LOS ANGELES, Jan. 22 (UPI) — Maika Monroe said her new film Watcher, which premiered Friday virtually at the Sundance Film Festival, reflects a very common experience for women.
Monroe, 28, plays Julia, a woman who moves to Romania with her husband, Francis (Karl Glusman), and believes a man (Burn Gorman) across the street is watching her.
“I immediately connected with Julia and what she was going through,” Monroe told UPI in a Zoom interview. “I think a lot of people watching this will relate.”
Julia sees the man watching from his window. When she encounters him in public, Julia begins to suspect he is following her.
Unfortunately, Francis isn’t entirely supportive. He tries to explain away their meetings as coincidence, and at one point calls her hysterical.
Monroe said having a loved one not believe her is the most relatable experience. Monroe said she feels isolated when people she confides in don’t believe her.
“What I connected with the most was when a person doesn’t believe you or tells you that you’re overreacting or being dramatic,” Monroe said.
Having appeared in movies and television since 2009, Monroe said she is used to fans recognizing her. However, she still has moments where she is alone and unsure of the intentions of people around her.
“I’ve been walking down the street and I’ve put my car key between my knuckles because I’m scared there’s a person behind me,” Monroe said. “It’s just part of being a female that’s unfortunate.”
Monroe’s mother first taught her to be guarded in public. Monroe said she remembered the lesson her mother imparted when they traveled to Europe and South America when Monroe was a child.
“She just said, ‘As a female, we are traveling alone. We don’t have a male here. We have to be extra careful,'” Monroe said. “I just always remember that. That was just ingrained in my head as a young kid.”
Monroe’s breakthrough film, the horror film It Follows, was also about a form of pursuit. Monroe said both Watcher and It Follows reflect characters struggling to convince people their pursuers are real.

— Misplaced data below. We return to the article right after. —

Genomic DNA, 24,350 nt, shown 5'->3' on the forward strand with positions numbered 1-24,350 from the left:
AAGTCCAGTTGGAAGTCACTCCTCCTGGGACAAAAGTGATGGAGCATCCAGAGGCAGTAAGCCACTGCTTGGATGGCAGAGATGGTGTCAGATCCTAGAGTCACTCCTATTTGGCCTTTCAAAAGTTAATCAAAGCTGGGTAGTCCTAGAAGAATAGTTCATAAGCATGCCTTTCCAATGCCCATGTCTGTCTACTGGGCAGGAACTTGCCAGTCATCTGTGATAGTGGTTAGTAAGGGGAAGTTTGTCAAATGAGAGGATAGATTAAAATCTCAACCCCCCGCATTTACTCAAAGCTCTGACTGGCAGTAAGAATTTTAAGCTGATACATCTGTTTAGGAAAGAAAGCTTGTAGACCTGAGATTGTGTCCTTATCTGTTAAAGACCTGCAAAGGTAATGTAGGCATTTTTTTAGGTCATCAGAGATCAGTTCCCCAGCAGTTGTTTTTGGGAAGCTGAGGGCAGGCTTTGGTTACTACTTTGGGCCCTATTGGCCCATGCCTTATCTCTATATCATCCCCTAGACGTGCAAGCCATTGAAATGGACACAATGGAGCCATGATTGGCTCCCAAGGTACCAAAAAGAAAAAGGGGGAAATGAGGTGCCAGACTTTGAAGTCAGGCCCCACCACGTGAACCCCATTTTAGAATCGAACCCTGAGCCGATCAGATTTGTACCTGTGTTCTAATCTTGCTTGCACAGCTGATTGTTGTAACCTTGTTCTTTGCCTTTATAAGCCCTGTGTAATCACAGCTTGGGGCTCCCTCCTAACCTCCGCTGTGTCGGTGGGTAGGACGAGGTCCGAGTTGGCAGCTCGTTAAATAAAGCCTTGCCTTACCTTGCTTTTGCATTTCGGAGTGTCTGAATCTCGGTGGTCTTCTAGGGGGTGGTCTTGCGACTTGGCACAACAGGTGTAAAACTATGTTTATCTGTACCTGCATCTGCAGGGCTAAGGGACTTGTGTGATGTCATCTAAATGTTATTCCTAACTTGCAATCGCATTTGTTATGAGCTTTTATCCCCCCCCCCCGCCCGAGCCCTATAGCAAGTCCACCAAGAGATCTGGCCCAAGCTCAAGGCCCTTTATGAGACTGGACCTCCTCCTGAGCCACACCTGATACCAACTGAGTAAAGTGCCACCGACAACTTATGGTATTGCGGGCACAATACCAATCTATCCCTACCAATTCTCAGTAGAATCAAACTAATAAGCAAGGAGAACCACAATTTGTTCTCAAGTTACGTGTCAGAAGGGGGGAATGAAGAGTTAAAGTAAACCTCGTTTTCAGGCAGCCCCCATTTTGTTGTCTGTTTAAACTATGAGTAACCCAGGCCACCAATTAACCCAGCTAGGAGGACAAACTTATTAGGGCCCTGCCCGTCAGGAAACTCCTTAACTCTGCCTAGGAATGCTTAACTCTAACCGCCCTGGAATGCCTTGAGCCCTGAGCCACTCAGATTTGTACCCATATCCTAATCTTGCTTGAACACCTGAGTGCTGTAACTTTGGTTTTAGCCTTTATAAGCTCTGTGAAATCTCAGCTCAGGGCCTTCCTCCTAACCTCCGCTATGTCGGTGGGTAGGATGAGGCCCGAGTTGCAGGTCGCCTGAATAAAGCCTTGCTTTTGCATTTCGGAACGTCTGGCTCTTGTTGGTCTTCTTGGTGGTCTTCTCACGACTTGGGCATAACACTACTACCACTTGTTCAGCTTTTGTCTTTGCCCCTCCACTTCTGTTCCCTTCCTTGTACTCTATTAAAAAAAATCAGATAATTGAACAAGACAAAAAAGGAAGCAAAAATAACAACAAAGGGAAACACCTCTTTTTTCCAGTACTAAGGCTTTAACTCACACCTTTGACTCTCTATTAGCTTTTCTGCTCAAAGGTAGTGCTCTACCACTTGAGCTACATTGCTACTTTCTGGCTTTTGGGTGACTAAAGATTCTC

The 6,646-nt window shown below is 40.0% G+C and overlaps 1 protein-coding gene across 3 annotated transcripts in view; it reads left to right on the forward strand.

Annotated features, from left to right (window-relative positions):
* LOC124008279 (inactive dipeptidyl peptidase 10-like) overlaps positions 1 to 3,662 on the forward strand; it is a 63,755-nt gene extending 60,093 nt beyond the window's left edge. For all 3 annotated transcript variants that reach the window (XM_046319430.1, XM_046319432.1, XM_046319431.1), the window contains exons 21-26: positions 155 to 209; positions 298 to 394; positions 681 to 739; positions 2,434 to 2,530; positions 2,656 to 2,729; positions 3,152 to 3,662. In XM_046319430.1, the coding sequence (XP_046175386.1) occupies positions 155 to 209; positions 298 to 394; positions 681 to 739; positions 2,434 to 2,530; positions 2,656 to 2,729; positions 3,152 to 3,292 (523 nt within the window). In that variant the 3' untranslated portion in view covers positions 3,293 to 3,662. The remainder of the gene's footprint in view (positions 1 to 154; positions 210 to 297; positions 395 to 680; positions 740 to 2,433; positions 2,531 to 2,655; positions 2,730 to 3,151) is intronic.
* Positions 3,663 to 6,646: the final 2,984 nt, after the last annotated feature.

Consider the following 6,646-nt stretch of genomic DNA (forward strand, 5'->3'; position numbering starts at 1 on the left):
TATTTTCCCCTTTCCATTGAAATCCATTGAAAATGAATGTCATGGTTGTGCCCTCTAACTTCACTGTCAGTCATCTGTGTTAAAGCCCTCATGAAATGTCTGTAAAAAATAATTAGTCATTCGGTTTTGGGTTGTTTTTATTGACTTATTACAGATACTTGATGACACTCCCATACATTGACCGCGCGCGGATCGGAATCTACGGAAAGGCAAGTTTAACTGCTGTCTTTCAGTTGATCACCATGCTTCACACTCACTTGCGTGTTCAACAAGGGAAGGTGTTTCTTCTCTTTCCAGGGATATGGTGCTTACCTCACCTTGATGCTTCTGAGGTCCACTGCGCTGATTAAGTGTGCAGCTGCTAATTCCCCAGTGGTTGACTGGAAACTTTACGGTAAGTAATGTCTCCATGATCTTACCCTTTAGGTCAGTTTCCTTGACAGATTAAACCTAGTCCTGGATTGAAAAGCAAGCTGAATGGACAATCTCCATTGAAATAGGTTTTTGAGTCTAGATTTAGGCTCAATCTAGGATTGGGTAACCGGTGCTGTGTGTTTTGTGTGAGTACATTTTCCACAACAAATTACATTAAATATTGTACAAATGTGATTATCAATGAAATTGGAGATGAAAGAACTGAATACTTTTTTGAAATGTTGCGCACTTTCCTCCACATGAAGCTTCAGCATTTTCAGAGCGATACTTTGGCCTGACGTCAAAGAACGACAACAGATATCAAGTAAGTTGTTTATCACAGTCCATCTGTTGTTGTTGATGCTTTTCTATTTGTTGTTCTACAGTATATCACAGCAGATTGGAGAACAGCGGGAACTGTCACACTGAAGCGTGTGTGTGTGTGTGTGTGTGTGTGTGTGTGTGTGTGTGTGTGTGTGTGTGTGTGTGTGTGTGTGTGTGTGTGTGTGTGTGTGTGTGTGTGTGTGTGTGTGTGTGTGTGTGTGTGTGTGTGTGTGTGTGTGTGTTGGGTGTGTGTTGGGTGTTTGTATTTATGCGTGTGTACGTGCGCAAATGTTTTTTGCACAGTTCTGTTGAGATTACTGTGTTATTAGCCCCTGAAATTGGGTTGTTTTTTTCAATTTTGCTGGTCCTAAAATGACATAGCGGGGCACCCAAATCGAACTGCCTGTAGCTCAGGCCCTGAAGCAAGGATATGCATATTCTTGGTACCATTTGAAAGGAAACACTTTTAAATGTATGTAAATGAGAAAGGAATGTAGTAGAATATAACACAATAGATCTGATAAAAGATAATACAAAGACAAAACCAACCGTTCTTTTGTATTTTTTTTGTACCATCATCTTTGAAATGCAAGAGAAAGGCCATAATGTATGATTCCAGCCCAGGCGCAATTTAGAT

“It’s such a relatable, simple idea,” Monroe said. “But it’s such a beautiful way to tell this story through genre film.”
In It Follows, teenagers were pursued by phantoms slowly approaching them. They could delay the pursuit by sleeping with someone and passing the spirits onto them.
The followers never went away. The teens could only put distance between themselves and the followers by passing the curse onto others via sex.
Monroe was in her early 20s when she made It Follows. Monroe said eight years and more long-term relationships later, she could relate to different aspects of Watcher.
“At the end of the day, I am a woman and he is a man and there are just certain things that he will never understand,” Monroe said. “I hadn’t really had that experience while filming It Follows.”
It Follows was also mentioned in the recent Scream sequel as an example of “elevated horror” of which the killer is not a fan. Monroe said she has not seen Scream but her friend notified her that her film was pivotal enough to be in the self-referential series.
“That’s pretty cool, I have to say,” Monroe said.
Horror was a part of Monroe’s life before she starred in horror movies. Monroe said she and her middle school friends would watch The Shining and John Carpenter films at sleepovers.
Monroe said those films allowed her to experience dangers she’d not yet lived through.
“It was feelings that I had never felt before, running for my life or being in these horrific situations,” Monroe said.
Monroe said acting in films like Watcher and It Follows, as well as The Guest and Villains, allows her to have those experiences even more vividly. However, Monroe said, they’re not easy.
“I think it’s probably one of the hardest genres to film as an actor,” Monroe said. “It’s demanding physically and mentally beyond anything else that I’ve had to do.”
While Watcher begins as a relatable stalker drama, the film also escalates like many of Monroe’s previous efforts.
“Horror just feels like every day is a challenge because every day I’m going to be running for my life or crying or screaming,” Monroe said. “It’s taxing but it’s also so rewarding.”